Verena Felicien took up cricket because it was the only sport played in Ti Rocher, the village where she lived, near Castries. Her aunt and her mother also enjoyed the game. They practiced on any available pitch or stretch of road. When there were not enough women to make up the teams, they recruited men.
In 1986, Verena founded one of the first female clubs in St. Lucia. With the advent of the “Toughest Wrecking Crew”, the girls started playing real cricket.
“We thought we were so good that we needed a special name,” she said. At first they wore short skirts to play before switching to trousers. They faced endless problems accessing practice grounds. The male teams took priority.
“Go and prepare dinner and look after your children” were the sort of taunts thrown out by their male counterparts.
But she persisted. In 1988, Verena became a founding member of the St. Lucia National Women’s Cricket Association. Ten years later, under her captaincy, St. Lucia won the Caribbean Women’s Cricket Championships. The team retained the title for 5 consecutive years. During that period she was also captain of the West Indies Women’s team. Indeed, St. Lucian women dominated the international side. At one time, ten St. Lucians were on the team. With the West Indies team, she traveled to India, Holland and Pakistan. In 2005, she was selected to play for the World Cup. The tournament was held in South Africa. It was her second selection.
Verena Felicien is an all rounder, appreciated for her style of bowling. She is a leg-spinner. Playing cricket is a ‘blessing’. The sport has allowed her to travel extensively. But more importantly, the game has taught her discipline and focus. “You have to be mannerly and controlled,” she says.
She has been involved in women’s cricket for the last 20 years, one of the first St. Lucian females to take the sport seriously. She has a talent for organization and she is a former administrator of the local federation, as well as a member of the regional governing body. She also has a full time job. She is a legal assistant with the National Insurance Corporation, St. Lucia’s social security bureau. Her life revolves around her profession, her cricket itinerary and her daughter. The hardest part is the cricket. It is a permanent struggle to develop the sport. Talented players quit, frustrated by the lack of investment in the women’s game.
Yet the West Indies Women’s team continues to improve. Verena was at the wicket with Nadine George when she scored her record breaking Test century in Pakistan. Verena notched up a respectable half century during the partnership. Her ambition is to train young players and to strengthen the women’s federation.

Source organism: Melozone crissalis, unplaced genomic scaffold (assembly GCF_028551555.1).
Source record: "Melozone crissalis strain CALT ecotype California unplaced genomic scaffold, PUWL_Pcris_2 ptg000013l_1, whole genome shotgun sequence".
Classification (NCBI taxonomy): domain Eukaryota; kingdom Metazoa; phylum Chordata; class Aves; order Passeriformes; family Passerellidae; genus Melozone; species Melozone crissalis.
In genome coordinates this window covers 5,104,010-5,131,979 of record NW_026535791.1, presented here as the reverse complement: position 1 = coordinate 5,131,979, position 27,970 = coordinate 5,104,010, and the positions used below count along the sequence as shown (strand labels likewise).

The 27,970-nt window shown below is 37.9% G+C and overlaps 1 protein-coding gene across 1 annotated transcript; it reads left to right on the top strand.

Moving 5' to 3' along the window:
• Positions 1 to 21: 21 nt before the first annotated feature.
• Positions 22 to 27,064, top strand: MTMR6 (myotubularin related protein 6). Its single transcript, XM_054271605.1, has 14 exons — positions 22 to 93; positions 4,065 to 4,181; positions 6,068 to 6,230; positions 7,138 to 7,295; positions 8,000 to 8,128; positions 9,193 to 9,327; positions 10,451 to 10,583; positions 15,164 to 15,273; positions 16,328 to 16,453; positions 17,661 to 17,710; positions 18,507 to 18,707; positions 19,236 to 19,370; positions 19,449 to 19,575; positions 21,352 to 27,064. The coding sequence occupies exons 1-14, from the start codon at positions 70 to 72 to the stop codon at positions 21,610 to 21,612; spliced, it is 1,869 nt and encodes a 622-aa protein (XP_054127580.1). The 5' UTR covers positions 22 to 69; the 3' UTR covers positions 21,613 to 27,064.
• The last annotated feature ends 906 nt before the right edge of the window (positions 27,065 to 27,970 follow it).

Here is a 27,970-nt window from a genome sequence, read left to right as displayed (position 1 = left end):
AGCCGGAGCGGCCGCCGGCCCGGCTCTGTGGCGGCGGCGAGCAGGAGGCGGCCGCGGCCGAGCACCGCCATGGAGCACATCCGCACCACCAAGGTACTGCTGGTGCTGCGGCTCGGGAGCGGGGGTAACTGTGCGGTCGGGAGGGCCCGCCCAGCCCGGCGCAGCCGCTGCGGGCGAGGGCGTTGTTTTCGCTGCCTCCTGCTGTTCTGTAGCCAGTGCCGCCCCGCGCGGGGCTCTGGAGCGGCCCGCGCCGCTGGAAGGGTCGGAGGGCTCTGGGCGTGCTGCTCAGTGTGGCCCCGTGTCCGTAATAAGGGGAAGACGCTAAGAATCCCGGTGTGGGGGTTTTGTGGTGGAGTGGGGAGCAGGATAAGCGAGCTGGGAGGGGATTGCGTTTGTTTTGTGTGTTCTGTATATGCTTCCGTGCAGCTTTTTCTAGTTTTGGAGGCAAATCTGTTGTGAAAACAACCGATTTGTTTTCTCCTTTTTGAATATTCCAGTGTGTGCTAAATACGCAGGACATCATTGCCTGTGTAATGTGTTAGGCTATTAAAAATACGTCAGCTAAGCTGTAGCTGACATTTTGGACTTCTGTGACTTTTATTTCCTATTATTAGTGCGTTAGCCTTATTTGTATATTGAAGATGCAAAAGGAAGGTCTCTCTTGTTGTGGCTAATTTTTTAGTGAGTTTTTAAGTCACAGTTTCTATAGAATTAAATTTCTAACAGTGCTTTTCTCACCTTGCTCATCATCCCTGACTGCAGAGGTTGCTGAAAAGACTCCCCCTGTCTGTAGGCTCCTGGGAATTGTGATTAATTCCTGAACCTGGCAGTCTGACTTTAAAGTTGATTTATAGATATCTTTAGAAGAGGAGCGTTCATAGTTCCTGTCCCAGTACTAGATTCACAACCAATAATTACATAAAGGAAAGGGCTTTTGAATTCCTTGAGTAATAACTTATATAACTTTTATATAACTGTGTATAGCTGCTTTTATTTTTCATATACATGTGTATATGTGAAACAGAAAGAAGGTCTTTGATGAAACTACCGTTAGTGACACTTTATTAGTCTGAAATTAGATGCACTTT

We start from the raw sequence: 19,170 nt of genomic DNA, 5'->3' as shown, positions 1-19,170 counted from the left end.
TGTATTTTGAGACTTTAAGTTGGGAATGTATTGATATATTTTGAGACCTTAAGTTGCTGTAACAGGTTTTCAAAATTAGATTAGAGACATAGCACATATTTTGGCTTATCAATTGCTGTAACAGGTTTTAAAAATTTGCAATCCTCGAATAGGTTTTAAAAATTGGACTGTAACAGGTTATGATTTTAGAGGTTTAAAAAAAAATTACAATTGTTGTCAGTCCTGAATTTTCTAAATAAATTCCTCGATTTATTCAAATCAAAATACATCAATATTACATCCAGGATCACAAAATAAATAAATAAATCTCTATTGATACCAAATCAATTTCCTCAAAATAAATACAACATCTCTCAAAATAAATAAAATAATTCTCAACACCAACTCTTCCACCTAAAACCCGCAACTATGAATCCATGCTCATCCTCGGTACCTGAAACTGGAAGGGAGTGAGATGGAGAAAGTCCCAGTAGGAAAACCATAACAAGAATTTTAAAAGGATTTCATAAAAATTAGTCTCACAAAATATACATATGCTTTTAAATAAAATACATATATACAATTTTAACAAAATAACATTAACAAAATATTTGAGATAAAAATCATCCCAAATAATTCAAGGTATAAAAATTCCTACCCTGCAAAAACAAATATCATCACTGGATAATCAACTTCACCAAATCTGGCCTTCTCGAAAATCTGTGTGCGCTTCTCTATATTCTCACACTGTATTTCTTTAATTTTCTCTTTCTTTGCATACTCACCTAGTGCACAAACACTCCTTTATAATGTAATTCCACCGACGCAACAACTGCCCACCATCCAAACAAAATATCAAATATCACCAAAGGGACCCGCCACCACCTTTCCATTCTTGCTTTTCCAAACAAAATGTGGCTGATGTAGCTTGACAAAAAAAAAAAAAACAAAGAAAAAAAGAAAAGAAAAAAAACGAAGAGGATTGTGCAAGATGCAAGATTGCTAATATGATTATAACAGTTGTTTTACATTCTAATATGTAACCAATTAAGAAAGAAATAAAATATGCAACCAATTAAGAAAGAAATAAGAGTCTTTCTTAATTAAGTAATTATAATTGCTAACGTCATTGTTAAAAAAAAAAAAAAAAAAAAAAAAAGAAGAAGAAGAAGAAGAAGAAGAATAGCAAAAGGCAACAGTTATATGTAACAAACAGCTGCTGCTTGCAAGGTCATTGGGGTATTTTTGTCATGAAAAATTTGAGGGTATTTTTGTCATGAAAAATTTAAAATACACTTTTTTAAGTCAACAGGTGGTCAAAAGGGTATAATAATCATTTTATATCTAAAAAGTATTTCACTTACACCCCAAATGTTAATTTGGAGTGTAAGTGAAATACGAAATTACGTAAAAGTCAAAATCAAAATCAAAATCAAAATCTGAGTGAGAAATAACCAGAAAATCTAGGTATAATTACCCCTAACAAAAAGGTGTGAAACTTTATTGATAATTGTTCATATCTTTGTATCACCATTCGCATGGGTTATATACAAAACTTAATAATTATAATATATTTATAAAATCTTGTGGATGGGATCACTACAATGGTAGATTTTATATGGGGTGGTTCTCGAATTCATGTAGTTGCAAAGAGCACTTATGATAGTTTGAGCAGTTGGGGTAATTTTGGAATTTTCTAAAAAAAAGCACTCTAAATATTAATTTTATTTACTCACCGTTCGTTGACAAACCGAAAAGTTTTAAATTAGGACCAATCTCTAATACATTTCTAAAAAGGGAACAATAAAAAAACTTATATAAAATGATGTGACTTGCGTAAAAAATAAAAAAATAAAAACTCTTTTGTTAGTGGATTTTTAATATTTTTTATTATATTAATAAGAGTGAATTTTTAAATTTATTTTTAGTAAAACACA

“I would like a business house to finance women’s cricket,” says Verena. “Our game needs the same level of support as the men’s.”
“For the time being, we feel like beggars around a table,” she says.
Darren Julius Garvey Sammy is 22 years old. He was born and raised in Micoud, a rural community on the Atlantic coast of St. Lucia. He is the first St. Lucian ever to be selected to the West Indies senior men’s team. He is an all rounder with a penchant for bowling.
He grew up when the West Indies team dominated world cricket. Darren Sammy and his friends emulated their heroes in backyards and on street corners. Bats were made from coconut frond stems and balls were ‘campos’, melted-down plastic sheaths that covered the banana stems. If these were not available, oranges or discarded tin cans sufficed. His father let him stay up late to watch West Indies’ matches broadcast from Australia, England or Pakistan.
He began to play properly at the Vieux Fort Secondary School in the south of St. Lucia. Exposed to formal coaching and over arm bowling for the first time, his undisciplined talent was noticed by Brian Calixte, the national coach. “He was an explosive batter and he played like a one-man team,” recalls Calixte. “With time his bowling has improved and he is a true all-rounder now.”
As a Seventh Day Adventist, Sammy’s religion prevented him from playing cricket on weekends. Brian Calixte asked Sammy senior to make an exception. “I told Darren’s father that his son had talent, that he was sure to be selected to play for St. Lucia,” recalls Calixte. Brian Calixte fed and housed the young cricketer in Castries.
“It’s important to know that someone is rooting for you,” says Sammy. He never forgets to say thank you, especially to his parents. His mother was just fifteen when she had Darren, his father nineteen. To support his family, Mr. Sammy senior worked in agriculture. After the collapse of the banana sector, he worked as a mini bus driver. With his first decent paycheck, Darren bought his father a van. “Now he does not have to work for anyone,” says Sammy.
Darren Sammy is being propelled to the top. He spent three years playing at the MCC Young Cricketers at Lords in England, a sojourn sponsored by the St. Lucia Tourist Board. He was the only West Indian in the group of twenty young international elite players. His cricket improved. He qualified as cricket coach. During this period he became the first St. Lucian to be selected by the West Indies senior team. But the call up was temporary. He bides his time as an office clerk in the Ministry of Commerce, a job that allows him to spend 9 months of the year playing cricket.
He captains the St. Lucia side and plays for the West Indies ‘A’ team. But his real intention is to be a permanent member of the West Indies senior team. The St. Lucian population shares his ambition. The pressure is overwhelming. Darren Sammy is not allowed to have a bad day. Weak performances unleash an avalanche of criticism which he ignores. He focuses on the game.
“It’s always nice to reply with a good performance,” he says. He does not want to let St. Lucians down. He seeks success as much as they do. “The nation expects me to do well,” he says.